Talk has been swirling that Congressman Charles Rangel, D-N.Y., former chairman of the tax-writing House Ways and Means Committee, has been negotiating the equivalent of a plea bargain with his congressional colleagues to avoid the trial he will soon face.

The House ethics committee is supposed to publicly specify the charges against the longtime Harlem congressman at a preliminary hearing on Thursday before his September trial (see Rangel to Be Tried on Ethics Charges). That puts additional pressure on Rangel to try to settle the charges before they go to trial. The last thing Democrats want is a high-profile ethics trial only a couple of months before the November elections.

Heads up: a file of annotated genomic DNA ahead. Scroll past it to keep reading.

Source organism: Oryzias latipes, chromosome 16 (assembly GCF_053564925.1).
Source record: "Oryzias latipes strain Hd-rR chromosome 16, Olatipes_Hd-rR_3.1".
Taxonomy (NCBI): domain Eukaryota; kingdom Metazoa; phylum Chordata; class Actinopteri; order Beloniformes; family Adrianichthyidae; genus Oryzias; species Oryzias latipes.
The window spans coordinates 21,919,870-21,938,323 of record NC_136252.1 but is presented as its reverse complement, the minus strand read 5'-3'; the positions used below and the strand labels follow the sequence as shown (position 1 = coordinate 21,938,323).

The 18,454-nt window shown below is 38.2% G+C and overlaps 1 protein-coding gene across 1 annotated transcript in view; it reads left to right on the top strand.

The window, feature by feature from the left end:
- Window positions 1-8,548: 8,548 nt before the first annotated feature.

So far, Rangel has insisted on his innocence, and indeed some of the allegations that have been publicly aired against him don’t sound terribly serious. However, as Rangel has acknowledged, lawmakers are supposed to be held to a high standard. And when the head of a congressional tax-writing committee needs to hire a forensic accounting firm to figure out how much he owes on taxes on previously undeclared rental income, he’s got a problem. Or at least our tax laws do.

More than a few of Rangel’s colleagues are hoping he will cut a deal and thereby avoid what promises to be an embarrassing trial. On the other hand, there are no doubt many of his rivals who would relish seeing him in the dock.